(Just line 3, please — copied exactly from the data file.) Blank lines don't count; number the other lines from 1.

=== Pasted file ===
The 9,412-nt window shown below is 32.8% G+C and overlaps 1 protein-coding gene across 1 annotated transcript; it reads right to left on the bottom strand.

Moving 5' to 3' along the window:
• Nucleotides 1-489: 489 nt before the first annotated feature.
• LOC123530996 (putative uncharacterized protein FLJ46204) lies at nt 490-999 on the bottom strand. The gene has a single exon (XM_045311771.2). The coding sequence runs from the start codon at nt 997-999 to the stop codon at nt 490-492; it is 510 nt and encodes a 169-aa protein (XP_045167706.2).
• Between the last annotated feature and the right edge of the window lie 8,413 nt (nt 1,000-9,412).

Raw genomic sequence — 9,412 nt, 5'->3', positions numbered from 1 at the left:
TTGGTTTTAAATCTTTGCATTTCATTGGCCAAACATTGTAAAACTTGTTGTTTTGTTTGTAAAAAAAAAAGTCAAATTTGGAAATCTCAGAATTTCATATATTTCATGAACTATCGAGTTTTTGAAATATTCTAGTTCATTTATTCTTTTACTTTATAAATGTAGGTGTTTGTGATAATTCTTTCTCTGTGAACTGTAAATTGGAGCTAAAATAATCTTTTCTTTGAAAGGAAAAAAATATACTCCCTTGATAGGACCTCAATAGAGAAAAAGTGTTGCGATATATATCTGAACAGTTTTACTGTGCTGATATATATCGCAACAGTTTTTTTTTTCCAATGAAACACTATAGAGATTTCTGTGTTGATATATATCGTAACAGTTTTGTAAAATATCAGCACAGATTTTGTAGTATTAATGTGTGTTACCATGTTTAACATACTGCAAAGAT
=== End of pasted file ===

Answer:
• Nucleotides 1-489: 489 nt before the first annotated feature.